2. Needy; abject; comfortless; friendless.

He will regard the prayer of the destitute. Psalm 102:17.

DESTITUTE, n. One who is without friends or comfort.

1. To forsake.

2. To deprive.

DESTITUTION, n. Want; absence of a thing; a state in which something is wanted or not possessed; poverty.

DESTROY, v.t. [L. To pile, to build.]

1. To demolish; to pull down; to separate the parts of an edifice, the union of which is necessary to constitute the thing; as, to destroy a house or temple; to destroy a fortification.

2. To ruin; to annihilate a thing by demolishing or by burning; as, to destroy a city.

3. To ruin; to bring to naught; to annihilate; as, to destroy a theory or scheme; to destroy a government; to destroy influence.

4. To lay waste; to make desolate.

Go up against this land, and destroy it. Isaiah 36:10.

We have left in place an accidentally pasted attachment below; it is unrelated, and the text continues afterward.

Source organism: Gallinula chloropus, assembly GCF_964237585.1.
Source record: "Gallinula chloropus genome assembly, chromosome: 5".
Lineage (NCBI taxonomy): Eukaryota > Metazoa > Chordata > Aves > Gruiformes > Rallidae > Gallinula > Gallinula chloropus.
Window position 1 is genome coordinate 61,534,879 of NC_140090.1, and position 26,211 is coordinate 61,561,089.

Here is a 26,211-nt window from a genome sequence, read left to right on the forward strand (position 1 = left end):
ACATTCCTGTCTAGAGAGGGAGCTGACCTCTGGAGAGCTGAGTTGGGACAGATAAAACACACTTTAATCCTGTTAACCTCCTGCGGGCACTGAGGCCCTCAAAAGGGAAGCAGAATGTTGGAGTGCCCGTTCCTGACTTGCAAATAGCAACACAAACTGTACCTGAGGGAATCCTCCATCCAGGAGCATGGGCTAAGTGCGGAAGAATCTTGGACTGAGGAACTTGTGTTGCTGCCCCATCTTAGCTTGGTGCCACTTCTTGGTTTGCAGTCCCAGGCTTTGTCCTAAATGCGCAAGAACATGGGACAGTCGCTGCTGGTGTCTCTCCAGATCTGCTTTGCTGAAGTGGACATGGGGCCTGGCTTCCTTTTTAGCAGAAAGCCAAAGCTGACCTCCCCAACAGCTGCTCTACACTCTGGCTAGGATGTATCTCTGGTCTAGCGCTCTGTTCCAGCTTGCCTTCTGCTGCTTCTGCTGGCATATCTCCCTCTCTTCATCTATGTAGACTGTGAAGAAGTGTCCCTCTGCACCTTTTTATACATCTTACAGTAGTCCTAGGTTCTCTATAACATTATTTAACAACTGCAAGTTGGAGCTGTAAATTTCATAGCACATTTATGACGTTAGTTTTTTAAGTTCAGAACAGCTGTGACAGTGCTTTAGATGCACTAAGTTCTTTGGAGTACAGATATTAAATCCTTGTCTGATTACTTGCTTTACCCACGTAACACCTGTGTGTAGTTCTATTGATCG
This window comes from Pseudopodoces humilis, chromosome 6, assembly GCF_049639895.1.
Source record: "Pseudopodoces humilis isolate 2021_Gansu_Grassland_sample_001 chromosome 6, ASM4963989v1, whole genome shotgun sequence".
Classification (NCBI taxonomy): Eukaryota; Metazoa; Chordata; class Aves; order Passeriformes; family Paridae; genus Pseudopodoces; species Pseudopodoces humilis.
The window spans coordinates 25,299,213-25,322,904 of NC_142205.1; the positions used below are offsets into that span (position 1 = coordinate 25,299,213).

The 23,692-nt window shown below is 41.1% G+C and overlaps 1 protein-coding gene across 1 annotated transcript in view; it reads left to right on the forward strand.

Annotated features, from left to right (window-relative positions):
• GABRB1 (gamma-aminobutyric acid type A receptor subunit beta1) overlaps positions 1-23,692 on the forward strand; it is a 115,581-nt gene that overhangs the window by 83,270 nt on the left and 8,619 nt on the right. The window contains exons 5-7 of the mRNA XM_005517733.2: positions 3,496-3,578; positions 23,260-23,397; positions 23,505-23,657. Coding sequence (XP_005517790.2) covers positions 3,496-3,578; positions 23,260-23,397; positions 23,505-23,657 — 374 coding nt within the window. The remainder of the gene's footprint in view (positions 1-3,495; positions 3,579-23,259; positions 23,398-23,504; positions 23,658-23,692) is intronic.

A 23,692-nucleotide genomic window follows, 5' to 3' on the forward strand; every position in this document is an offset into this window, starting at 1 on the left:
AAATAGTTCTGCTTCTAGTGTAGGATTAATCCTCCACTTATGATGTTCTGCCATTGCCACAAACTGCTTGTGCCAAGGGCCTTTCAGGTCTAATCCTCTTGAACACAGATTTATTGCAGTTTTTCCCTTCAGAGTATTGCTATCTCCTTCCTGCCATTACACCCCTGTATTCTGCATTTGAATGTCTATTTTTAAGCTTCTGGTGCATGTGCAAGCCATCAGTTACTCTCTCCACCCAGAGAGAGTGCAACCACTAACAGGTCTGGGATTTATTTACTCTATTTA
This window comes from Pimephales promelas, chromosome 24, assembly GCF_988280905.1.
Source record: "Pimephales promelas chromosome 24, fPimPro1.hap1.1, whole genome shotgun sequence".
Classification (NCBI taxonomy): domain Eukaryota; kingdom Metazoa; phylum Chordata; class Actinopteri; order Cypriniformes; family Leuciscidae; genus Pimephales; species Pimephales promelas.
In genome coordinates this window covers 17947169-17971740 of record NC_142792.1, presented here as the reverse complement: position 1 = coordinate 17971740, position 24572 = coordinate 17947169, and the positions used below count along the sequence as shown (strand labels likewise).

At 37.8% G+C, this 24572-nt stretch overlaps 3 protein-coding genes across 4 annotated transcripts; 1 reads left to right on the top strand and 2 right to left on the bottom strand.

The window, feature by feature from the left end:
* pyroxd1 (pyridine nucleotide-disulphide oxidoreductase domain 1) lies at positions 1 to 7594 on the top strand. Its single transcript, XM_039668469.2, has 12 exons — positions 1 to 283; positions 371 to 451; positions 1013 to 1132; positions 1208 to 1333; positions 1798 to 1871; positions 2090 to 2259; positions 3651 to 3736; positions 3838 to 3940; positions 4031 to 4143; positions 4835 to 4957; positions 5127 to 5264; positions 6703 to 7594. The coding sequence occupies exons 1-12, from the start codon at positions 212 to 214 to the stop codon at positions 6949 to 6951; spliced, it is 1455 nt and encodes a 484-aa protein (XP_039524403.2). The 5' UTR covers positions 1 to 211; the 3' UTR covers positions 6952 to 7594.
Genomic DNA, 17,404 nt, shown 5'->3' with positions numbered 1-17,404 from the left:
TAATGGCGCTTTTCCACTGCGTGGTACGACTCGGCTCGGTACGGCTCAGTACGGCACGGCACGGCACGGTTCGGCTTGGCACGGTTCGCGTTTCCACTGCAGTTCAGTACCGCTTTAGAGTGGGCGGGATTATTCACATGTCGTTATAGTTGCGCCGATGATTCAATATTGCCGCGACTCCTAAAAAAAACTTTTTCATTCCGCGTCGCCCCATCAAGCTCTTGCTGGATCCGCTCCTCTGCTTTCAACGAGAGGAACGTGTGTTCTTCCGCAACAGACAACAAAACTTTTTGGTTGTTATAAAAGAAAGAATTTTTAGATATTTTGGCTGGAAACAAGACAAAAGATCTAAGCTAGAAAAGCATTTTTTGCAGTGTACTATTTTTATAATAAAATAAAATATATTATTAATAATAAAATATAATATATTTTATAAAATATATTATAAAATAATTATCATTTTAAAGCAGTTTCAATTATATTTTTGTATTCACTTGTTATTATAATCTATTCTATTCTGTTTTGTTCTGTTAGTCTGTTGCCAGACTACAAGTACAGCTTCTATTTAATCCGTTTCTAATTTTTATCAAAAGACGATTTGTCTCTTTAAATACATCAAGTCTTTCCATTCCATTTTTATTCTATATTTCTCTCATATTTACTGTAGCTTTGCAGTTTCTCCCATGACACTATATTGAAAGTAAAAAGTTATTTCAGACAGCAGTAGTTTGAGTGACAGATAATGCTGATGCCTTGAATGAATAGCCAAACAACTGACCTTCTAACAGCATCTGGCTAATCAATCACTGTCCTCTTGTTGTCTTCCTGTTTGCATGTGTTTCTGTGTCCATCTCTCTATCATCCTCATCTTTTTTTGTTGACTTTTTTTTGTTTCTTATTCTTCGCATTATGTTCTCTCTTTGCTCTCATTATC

5. To kill; to slay; to extirpate; applied to men or other animals.

Ye shall destroy all this people. Numbers 32:15.

All the wicked will he destroy. Psalm 145:20.

6. To take away; to cause to cease; to put an end to; as, pain destroys happiness.

That the body of sin might be destroyed. Romans 6:6.

7. To kill; to eat; to devour; to consume. Birds destroy insects. Hawks destroy chickens.

8. In general, to put an end to; to annihilate a thing or the form in which it exists. An army is destroyed by slaughter, capture or dispersion; a forest, by the ax, or by fire; towns, by fire or inundation, etc.

9. In chimistry, to resolve a body into its parts or elements.

DESTROYABLE, a. That may be destroyed.

Plants scarcely destroyable by the weather.